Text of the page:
Image Source: Pixabay
2019
REGION: Central Asia

In “How to Translate ‘Good Governance’ into Tajik? An American Good Governance Fund and Norm Localisation in Tajikistan,” Karolina Kluczewska draws upon a case study of a good governance project in Tajikistan funded by the United States Agency for International Development (USAID), to better understand how Western donor conceptualizations of good governance are transferred to and manifested in Post-Soviet countries and developing countries in general. By exploring the process and outcomes of applying international norms within a local context in which perspectives on and approaches to governing differ from, or even conflict with, these norms, Kluczewska proposes a new way of determining the success of development initiatives. Specifically, she posits that when program outcomes differ from original intentions, which may be perceived as a failed localization from the perspective of the donors, these outcomes may indeed be a success from the point of view of local actors.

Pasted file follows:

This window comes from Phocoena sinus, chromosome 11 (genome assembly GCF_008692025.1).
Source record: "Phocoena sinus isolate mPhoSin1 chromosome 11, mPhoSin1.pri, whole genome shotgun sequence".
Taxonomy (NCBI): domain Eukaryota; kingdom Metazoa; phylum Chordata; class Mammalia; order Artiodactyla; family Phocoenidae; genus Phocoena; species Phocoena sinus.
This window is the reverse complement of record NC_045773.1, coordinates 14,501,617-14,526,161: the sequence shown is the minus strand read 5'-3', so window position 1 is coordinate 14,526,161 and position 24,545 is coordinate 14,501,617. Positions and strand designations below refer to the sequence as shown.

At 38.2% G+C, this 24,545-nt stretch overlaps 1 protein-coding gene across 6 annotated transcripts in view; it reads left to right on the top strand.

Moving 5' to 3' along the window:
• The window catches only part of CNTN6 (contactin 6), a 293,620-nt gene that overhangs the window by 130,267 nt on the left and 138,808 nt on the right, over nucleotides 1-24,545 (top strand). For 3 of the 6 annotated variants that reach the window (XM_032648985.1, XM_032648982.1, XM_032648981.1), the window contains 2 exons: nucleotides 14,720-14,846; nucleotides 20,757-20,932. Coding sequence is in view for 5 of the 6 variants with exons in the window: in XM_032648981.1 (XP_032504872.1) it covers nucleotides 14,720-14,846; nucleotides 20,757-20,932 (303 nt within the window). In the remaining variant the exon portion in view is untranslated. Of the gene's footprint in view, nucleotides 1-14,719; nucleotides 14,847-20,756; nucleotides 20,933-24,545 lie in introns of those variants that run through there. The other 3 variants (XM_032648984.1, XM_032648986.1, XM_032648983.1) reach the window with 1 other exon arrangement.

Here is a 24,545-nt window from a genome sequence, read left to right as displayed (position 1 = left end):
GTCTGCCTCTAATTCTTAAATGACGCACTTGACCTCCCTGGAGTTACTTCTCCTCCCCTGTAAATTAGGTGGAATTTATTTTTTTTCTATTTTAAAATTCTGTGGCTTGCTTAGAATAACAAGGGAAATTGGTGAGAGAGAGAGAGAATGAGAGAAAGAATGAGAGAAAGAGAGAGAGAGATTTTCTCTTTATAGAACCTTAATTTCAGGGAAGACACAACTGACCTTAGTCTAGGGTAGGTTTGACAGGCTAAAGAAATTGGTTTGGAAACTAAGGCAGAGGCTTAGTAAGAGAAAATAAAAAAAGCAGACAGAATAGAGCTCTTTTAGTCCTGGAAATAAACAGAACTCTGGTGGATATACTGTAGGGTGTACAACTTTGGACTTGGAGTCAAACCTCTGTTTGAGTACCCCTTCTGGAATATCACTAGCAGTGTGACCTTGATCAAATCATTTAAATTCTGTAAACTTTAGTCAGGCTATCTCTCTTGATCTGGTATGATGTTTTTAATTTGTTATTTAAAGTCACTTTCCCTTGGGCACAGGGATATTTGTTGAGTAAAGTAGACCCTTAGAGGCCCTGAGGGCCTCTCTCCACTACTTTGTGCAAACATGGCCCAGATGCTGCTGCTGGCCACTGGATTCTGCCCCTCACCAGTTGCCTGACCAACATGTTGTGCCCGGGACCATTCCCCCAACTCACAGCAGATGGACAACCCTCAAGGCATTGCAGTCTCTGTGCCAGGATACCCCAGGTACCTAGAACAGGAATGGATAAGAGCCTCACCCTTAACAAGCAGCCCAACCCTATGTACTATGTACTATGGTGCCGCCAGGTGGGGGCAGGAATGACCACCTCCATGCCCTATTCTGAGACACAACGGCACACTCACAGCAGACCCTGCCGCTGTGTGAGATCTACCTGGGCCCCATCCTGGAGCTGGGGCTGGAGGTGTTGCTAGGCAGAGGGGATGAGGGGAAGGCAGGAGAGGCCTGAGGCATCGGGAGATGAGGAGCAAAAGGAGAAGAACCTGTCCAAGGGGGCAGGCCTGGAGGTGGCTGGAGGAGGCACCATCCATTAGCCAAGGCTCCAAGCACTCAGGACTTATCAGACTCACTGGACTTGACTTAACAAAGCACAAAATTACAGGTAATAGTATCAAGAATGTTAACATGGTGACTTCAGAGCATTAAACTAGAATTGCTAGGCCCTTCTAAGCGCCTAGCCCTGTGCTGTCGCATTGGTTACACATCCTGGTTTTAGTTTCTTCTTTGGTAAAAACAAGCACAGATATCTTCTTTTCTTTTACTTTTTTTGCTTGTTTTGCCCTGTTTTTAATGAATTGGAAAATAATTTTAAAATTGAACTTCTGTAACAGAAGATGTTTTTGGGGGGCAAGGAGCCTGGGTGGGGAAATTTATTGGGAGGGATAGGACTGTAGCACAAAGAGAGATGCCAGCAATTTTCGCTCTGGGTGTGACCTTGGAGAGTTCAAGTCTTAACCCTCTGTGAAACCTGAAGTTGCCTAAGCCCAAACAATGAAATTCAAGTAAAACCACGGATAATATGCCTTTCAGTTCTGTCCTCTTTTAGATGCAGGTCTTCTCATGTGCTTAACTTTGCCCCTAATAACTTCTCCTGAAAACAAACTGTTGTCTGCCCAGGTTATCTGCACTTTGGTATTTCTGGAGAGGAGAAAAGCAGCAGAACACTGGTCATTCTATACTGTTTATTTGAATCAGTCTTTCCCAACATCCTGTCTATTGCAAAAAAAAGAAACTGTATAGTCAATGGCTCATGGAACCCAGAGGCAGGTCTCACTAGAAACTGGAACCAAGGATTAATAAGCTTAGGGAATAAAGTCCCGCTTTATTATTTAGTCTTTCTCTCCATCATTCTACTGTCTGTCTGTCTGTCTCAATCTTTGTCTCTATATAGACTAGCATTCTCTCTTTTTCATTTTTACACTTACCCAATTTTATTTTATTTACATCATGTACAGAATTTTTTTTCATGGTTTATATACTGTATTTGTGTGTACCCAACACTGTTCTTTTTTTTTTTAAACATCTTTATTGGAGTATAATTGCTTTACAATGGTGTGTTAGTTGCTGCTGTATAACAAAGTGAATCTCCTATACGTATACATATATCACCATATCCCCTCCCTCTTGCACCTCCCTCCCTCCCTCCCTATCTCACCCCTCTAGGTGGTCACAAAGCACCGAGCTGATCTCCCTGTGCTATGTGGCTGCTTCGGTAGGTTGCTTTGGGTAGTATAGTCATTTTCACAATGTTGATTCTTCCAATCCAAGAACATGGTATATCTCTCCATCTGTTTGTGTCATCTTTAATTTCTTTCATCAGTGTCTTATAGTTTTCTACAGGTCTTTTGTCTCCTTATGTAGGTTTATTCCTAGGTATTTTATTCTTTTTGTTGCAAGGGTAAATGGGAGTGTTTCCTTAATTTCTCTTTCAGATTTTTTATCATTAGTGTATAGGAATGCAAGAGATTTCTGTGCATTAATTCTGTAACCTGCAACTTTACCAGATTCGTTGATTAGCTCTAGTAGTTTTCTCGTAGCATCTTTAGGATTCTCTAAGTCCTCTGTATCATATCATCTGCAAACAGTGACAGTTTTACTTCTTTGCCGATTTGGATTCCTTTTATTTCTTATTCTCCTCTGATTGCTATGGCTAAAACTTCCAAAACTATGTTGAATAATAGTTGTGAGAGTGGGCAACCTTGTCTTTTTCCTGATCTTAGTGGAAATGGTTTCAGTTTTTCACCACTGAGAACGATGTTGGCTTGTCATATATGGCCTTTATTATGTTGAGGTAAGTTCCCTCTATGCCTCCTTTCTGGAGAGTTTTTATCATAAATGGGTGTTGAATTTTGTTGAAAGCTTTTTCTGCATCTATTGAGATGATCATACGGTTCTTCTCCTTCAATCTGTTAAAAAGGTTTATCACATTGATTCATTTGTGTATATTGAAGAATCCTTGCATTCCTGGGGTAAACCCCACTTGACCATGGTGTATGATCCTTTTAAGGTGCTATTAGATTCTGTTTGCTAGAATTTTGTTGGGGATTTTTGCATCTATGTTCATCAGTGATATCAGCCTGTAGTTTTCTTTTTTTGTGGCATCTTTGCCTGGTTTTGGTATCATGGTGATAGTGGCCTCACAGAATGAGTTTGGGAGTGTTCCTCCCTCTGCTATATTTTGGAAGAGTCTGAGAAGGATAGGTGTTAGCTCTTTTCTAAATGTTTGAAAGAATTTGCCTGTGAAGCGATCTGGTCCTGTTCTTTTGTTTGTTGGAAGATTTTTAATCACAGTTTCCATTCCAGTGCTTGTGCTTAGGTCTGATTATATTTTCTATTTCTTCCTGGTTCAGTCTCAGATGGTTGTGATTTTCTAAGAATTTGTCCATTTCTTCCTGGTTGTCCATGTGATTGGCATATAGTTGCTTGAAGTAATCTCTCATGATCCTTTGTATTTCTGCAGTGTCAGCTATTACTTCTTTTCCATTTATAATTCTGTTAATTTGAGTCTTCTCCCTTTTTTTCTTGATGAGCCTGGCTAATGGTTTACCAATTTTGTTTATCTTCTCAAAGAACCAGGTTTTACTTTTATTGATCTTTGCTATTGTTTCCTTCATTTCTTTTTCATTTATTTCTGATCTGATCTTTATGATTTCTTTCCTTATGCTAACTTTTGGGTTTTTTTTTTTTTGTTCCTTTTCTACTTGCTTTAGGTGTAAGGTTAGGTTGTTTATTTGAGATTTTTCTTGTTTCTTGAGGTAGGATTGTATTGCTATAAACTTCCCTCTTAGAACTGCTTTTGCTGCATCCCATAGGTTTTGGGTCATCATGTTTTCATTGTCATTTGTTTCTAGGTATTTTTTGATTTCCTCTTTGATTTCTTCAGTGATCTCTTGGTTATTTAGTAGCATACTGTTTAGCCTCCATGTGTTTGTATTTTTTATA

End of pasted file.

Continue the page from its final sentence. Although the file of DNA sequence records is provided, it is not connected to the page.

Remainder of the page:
Kluczewska defines governance as “inclusive decision-making and coordination efforts between state and non-state actors, with the aim of producing and distributing efficiently good-quality public goods and services.” This concept, in which authority is decentralized among a number of actors, is distinguished from that of government, which indicates a centralized authority which operates in a bureaucratic, top-down manner. Kluczewska argues that Western notions of good governance entail four major dimensions: rule of law, accountability, political freedom and competition, and citizen participation. U.S. policy-makers view good governance as a precondition of democratization, which in turn leads to greater global security. As such, Kluczewska explains, USAID has committed to fostering these dimensions of good governance worldwide. Kluczewska notes, however, that Tajik policy-makers are skeptical of the Western neoliberal concept of good governance, as it tends to conflict with their centralized government and diminishing space for oppositional perspectives. Kluczewska argues that in contexts of conflicting norms, localization—the process of active reconstruction of foreign ideas by local actors in which the norms are modified to become congruent with local beliefs and practices—is inevitable.